• There is a “registration electrode”, at a point on the surface of the atrium that is the most distant from the viewer, position of which is indicated by the grey arrow.
  • The signal from the registration electrode is monitored for the moment of arrival of an excitation wave, defined as the moment when the transmembrane voltage crosses a certain threshold value upwards.
  • From the moment of the front arrival to the registration electrode, a certain waiting interval (delay) is observed.
  • On expiration of the delay interval, a pulse of Ieff(t) of a certain duration and certain amplitude is applied.

In Fig 9(b) we see three different trajectories starting at the same point: they differ in the value of the delay interval between registration of the front arrival and delivery of the electric pulse. This stimulation protocol is aimed at achieving low-voltage defibrillation; the presented simulation illustrates the possibility of moving the location of a re-entrant arrhythmia by electrical stimuli of a magnitude much smaller than required for the classical single-shock defibrillation, in anatomically realistic setting, in different directions by adjusting the details of the feedback loop. This protocol is implemented fully at the BeatBox script level, and we believe this would not be possible in any other software without re-coding at low level.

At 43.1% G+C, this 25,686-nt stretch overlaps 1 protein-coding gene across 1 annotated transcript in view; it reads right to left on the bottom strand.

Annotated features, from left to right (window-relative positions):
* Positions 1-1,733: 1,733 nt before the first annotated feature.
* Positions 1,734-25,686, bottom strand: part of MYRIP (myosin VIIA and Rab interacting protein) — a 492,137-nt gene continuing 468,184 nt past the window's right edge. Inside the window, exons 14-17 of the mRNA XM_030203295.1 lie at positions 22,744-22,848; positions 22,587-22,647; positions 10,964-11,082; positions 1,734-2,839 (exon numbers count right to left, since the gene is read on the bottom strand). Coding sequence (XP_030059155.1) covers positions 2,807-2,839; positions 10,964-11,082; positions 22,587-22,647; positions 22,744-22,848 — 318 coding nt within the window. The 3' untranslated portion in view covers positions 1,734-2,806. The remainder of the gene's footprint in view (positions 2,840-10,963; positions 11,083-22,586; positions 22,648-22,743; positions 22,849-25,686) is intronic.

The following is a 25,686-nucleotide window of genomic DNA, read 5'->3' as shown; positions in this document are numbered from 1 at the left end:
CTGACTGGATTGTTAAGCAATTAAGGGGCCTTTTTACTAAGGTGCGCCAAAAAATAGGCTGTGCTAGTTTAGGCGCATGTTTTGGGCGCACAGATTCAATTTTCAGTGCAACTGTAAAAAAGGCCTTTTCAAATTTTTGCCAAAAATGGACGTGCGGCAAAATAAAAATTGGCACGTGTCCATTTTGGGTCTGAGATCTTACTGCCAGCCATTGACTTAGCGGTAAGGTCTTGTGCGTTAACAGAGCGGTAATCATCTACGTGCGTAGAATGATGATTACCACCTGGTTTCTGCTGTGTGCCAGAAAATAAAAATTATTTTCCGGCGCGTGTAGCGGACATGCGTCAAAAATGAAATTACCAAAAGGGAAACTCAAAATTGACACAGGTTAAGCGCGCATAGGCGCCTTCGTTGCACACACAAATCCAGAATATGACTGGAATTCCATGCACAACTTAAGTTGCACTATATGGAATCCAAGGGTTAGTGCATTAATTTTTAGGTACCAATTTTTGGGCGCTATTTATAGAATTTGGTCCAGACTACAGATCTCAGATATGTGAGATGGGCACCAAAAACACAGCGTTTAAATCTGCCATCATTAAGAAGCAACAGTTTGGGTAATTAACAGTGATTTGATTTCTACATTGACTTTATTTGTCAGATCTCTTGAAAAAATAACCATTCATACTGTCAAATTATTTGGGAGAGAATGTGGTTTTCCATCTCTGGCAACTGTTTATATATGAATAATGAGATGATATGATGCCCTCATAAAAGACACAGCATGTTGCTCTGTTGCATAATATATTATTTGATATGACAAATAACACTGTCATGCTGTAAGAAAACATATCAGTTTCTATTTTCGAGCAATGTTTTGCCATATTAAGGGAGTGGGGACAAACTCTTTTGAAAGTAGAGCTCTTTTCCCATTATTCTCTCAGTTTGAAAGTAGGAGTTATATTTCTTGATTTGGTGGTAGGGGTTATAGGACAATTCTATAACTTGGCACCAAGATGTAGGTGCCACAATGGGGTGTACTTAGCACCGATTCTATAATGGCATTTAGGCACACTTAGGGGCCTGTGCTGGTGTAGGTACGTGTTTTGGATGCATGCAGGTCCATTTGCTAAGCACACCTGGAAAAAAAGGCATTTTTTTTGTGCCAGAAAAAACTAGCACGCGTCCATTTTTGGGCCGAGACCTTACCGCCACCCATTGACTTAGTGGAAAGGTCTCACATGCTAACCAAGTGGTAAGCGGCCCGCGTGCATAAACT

Both panels of Fig 9 show tip trajectories starting at purposefully selected points; a specific challenge in this case was that for this particular study, it was important to have initial conditions that have only one phase singularity within the tissue, while the opposite one (necessary for topological reason) was about the big opening corresponding to the atrio-ventricular border. Again, the initial positioning of the scroll waves was done using the “phase-distribution” method, implemented with the help of the k_func device at the BeatBox script level. Also, both series of simulations used “stroboscopic” output, when the output data files were created in synchrony with a front of simulated excitation wave registered at a certain point of the medium; this also was implemented entirely at the BeatBox script level.